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Power and culture in emerging medical technology policymaking: the case of the human papillomavirus (HPV) vaccine in Canada

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This article captures how scientific uncertainty is negotiated and its implications on public health policy. Through the case study of the Human Papillomavirus vaccine in Canada, we investigated how policymakers engage in ‘sensemaking’, the process whereby policymakers mediate shifting informational terrain to come to an understanding of what events and information mean, how they become significant and how they are acted upon. Key informant interviews reveal that policymakers make decisions amidst uncertainty by invoking public health cultural ideologies and by actively managing interactions with the manufacturer. This reflects a non-linear dispositif that is influenced by the co-production of culture and power.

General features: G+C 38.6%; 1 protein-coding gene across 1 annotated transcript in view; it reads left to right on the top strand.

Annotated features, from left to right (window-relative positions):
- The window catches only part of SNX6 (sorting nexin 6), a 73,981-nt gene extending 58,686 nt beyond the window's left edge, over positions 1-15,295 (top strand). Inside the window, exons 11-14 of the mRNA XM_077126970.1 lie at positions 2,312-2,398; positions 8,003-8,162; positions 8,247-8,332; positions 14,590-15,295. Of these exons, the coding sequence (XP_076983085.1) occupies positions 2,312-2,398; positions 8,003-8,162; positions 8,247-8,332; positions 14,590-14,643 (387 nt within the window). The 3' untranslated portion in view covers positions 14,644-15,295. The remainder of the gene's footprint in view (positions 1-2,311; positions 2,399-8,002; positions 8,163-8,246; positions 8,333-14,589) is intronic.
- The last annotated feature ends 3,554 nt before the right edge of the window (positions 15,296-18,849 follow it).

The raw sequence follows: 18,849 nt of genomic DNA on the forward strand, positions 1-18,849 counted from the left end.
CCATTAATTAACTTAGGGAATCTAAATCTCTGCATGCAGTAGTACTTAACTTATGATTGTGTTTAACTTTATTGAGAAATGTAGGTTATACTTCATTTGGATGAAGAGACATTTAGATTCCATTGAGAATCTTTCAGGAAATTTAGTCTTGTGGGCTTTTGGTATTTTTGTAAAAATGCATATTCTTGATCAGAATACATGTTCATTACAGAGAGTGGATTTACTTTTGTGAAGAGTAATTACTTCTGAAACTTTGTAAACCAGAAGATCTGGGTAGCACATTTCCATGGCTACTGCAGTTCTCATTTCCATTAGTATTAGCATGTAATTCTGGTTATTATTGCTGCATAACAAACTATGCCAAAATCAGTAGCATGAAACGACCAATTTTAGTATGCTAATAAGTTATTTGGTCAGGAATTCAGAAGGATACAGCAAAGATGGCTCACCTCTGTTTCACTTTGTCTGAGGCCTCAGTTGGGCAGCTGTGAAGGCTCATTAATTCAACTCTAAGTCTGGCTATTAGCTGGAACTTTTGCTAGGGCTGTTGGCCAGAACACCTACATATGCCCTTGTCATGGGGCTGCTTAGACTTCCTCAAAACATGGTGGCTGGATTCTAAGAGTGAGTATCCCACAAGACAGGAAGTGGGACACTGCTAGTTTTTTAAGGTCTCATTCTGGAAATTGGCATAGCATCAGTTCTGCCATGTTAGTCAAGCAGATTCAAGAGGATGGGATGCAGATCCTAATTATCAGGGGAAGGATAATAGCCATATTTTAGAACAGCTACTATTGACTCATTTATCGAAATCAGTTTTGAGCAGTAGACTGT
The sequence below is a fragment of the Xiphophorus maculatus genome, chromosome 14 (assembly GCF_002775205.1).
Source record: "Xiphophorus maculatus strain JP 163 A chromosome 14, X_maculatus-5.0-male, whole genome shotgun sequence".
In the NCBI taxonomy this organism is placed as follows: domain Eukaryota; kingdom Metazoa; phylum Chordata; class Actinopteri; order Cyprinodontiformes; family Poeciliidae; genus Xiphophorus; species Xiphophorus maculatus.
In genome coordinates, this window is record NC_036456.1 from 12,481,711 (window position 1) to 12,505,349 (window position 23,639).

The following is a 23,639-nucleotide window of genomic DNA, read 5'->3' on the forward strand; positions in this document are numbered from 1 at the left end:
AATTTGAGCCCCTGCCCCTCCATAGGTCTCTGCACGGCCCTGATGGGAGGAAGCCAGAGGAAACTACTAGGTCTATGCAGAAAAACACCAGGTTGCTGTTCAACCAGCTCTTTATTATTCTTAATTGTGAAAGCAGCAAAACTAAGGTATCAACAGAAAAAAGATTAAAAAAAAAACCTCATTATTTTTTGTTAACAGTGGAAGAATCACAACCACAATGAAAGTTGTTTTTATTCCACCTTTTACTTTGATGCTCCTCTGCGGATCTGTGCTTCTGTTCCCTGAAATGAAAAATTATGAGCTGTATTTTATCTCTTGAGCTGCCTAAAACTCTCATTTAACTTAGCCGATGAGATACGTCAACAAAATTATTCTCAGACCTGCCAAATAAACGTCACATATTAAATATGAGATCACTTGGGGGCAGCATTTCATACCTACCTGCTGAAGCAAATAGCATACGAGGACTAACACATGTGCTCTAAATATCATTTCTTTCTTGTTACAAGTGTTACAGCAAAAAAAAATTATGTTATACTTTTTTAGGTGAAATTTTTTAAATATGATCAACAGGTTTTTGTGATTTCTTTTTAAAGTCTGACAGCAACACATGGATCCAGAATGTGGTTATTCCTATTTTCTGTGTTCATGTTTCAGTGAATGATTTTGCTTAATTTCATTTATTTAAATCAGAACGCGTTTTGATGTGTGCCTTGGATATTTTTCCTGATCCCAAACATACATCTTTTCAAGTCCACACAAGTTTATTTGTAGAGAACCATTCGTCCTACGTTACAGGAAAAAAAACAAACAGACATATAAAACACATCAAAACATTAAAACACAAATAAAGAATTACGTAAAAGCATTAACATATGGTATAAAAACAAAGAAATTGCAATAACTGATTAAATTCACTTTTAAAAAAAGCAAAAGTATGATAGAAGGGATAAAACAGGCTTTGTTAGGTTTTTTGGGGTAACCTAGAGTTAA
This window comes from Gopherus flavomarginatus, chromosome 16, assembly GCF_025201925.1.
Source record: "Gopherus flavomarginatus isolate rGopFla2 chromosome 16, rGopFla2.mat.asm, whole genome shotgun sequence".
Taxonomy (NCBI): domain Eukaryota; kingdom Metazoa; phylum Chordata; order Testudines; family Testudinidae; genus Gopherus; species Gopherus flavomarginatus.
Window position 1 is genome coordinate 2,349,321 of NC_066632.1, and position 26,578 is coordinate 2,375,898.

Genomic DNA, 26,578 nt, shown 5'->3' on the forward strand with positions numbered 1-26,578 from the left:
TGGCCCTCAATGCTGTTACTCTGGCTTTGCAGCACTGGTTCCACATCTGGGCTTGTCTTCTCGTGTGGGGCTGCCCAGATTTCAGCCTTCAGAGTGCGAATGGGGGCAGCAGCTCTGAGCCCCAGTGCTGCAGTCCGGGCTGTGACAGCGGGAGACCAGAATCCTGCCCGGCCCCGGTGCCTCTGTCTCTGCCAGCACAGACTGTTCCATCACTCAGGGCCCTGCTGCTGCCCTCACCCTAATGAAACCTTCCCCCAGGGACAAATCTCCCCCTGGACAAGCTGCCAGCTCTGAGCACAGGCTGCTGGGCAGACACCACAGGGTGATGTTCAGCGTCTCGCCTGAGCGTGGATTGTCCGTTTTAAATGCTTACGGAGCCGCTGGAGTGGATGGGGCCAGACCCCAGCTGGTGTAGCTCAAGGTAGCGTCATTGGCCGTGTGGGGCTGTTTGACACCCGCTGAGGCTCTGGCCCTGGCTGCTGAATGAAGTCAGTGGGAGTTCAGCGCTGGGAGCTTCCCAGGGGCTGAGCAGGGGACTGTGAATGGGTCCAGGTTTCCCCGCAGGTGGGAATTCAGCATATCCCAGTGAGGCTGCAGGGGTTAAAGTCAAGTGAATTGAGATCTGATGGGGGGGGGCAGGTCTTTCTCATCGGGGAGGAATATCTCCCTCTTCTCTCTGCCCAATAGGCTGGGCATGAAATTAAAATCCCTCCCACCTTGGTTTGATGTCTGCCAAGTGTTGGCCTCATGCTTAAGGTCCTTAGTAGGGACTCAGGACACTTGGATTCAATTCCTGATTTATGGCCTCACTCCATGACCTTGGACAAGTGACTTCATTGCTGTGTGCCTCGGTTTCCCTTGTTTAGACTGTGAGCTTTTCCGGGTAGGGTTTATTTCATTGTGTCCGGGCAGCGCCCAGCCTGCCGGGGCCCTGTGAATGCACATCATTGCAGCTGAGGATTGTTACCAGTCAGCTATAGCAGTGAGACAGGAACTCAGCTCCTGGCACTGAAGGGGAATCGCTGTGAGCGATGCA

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Keywords: HPV vaccine; co-production of power and culture; emerging medical technologies; neoliberalism; sensemaking

Document Type: Research Article

Affiliations: 1: Email: [email protected] 2: Email: [email protected] 3: Email: [email protected]

Publication date: 31 May 2018

This article was made available online on 16 January 2017 as a Fast Track article with title: "Power and culture in emerging medical technology policymaking: the case of the human papillomavirus (HPV) vaccine in Canada".

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